Trade agreements currently being negotiated or already approved introduce numerous restrictions over the right of states to regulate, especially in the field of financial regulation, and limits their capacity to react to ensure financial stability. The report draws this conclusion after analysing bilateral agreements already negotiated such as CETA and JEFTA, those still under negotiations or suspended (TTIP), as well as the plurilateral Trade in Services Agreement (TiSA).
The very idea of including financial services in these trade agreements, with the specific objective to increase production and exchange volumes in this sector, goes against lessons learned from the last global financial crisis. This inclusion could lead to increased financial risk-taking and facilitate the propagation of future crises, while it at the same time reducing the political space for States to respond to a crisis. In addition, investors will be able to contest financial regulations through the mechanism for regulatory arbitrage between States and investors, and this could stop measures deemed as necessary to maintain financial stability in the future.
Specifically, the report issues warnings against the following provisions contained in these agreements:
- These new trade deals are “living” agreements: once adopted, they can be enlarged through the mechanism of regulatory cooperation, i.e. technical-level dialogues designed to promote the convergence of both parties’ regulation. This offers new lobbying opportunities to representatives of the financial sector. The real impact of these agreements therefore risks moving beyond what was initially intended.
- The negotiation method used is that of a “negative list”: all financial services that are not expressly listed as being excluded from the agreement are by default open to competition. This makes it more difficult to pass future financial services regulation.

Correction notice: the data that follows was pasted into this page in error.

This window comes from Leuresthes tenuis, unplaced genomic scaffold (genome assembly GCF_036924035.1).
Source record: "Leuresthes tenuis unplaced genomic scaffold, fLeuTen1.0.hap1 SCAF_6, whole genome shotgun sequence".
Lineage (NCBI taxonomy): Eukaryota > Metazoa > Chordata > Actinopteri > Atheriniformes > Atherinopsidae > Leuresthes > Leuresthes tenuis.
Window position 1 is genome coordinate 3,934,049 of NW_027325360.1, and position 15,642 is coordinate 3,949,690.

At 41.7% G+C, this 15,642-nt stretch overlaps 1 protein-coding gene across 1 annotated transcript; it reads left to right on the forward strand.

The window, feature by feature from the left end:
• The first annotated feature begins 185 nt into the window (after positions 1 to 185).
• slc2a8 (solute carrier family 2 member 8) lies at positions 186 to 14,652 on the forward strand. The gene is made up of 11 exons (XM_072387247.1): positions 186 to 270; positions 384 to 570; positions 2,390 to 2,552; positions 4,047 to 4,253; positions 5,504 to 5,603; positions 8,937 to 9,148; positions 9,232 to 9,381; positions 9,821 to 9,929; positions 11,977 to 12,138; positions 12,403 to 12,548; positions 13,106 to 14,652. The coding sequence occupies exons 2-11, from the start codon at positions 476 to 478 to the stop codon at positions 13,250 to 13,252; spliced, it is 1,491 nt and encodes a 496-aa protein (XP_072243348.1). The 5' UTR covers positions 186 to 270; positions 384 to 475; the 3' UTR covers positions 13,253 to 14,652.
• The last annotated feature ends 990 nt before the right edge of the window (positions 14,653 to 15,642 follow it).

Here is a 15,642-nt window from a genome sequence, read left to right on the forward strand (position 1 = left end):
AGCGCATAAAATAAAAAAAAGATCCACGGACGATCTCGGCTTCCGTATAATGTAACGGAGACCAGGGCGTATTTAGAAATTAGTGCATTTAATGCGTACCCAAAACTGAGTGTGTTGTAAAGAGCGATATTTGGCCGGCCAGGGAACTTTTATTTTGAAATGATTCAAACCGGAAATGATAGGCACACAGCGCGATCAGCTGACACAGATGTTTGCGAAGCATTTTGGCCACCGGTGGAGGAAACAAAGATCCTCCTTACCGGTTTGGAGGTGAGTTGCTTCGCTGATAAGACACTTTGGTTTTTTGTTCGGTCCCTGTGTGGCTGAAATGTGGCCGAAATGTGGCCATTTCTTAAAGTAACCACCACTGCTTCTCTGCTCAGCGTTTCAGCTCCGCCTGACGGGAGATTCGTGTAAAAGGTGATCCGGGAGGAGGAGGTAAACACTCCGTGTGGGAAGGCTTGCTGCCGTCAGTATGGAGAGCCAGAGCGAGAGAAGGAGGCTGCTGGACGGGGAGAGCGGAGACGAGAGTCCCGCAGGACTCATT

- These agreements contain investment protection provisions that could be used to stop States from properly acting if faced with a financial crisis, and in particular from taking preventative measures. States would, for example, be constrained from taking specific measures to limit the size of banks or to ring-fence activities judged to be detrimental, such as high-frequency trading.
- The new agreements also look to limit measures in respect of localisation and storage of financial data for security or access reasons and for monitoring by competent authorities.
The Veblen Institute and Finance Watch propose the following recommendations:
- Ensure transparency and proper democratic control over trade agreements.
- Exclude financial regulation from trade negotiations.
- Rule out the use of the investor-state dispute settlement mechanism.
- Stop using the “negative list” method to grant market access for services.
- Ensure that public services and social security systems are explicitly protected.
- Protect the ability of States to regulate efficiently, in particular to get rid of norms contained in investment chapters whenever they turn out to be incompatible with policy recommendations made by financial regulators or academic research.
- Include a clause in trade agreements to allow States to put in place effective checks on movements of capital when deemed necessary.
- Make trade and services agreements reversible.
“Free trade agreements have historically served as a conduit for the liberalisation and deregulation that led to the 2007-2008 financial crisis”. Benoît Lallemand, Secretary General of Finance Watch